1967: When Vanessa Redgrave and 'Blow-Up' Hit Cannes

Redgrave - Getty-H 2016


The title, which tells the story of a fasion photographer who believes he captured a murder on film, won the Palme d’Or that year.

Vanessa Redgrave, who is set to appear at Cannes on May 12 for the premiere of a 4K digital restoration of Merchant Ivory’s 1992 film Howards End as part of the Cannes Classics series, was 30 when she first experienced the festival in 1967 with Michelangelo Antonioni.

They’d come with Blow-Up, which tells the story of a fashion photographer who believes he has accidentally captured a murder on film.

The pair arrived for an unusually colorful year at Cannes. Andy Warhol was invited for a showing of Chelsea Girls (it required two projectors screening concurrently), but the fest canceled the screening because the experimental film included 10 seconds of male nudity.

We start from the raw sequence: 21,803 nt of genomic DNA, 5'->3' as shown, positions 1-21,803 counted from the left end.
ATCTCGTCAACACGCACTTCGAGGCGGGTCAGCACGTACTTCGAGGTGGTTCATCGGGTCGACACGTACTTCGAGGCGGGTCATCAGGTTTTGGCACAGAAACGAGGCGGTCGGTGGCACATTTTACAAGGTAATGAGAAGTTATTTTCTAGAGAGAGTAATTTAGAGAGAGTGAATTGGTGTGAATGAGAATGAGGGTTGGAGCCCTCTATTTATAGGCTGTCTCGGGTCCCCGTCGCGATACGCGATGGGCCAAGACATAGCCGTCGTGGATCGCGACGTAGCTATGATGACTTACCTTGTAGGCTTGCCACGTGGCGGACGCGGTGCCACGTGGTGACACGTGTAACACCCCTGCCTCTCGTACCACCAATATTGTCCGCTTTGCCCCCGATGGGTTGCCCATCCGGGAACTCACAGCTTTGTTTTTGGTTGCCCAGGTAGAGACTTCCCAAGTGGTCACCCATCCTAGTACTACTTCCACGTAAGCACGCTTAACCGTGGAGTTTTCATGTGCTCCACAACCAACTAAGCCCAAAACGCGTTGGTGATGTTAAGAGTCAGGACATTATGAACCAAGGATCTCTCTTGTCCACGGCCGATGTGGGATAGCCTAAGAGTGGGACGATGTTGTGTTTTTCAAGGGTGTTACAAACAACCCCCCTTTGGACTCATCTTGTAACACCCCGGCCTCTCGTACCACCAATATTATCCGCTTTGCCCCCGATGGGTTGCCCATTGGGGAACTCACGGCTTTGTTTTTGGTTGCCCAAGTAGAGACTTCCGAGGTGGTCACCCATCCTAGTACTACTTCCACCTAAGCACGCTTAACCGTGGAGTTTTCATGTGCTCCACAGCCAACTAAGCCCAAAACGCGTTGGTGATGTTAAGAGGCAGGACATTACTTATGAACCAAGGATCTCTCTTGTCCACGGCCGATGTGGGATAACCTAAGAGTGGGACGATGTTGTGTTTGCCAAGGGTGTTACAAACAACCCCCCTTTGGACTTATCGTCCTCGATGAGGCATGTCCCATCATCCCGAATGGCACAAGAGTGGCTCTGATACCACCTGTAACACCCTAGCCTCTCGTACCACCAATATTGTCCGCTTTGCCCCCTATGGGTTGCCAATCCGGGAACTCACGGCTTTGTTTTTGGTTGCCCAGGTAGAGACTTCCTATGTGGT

Jerry Lewis, who didn’t have a film there, held a press conference that was a huge hit with the French media and even attracted New Wave luminaries Jean-Luc Godard and Agnes Varda. THR quoted a Parisian critic who said Lewis was “infinitely more brilliant and creative than Chaplin.”

But the fest’s big moment came when Joseph Strick saw censors had blocked the subtitles during a soliloquy in his adaptation of Ulysses.

The American director stood up, yelled, went to the projection booth and turned o the switches before guards pushed him down a ?flight of stairs. He then withdrew the film.

For Antonioni, the big moment came when Blow-Up won the Palme d’Or. And for Redgrave, she says in her memoir that it came when her lover and future husband Franco Nero gave her a golden bracelet inscribed: “Francesco e Vanessa — per sempre.”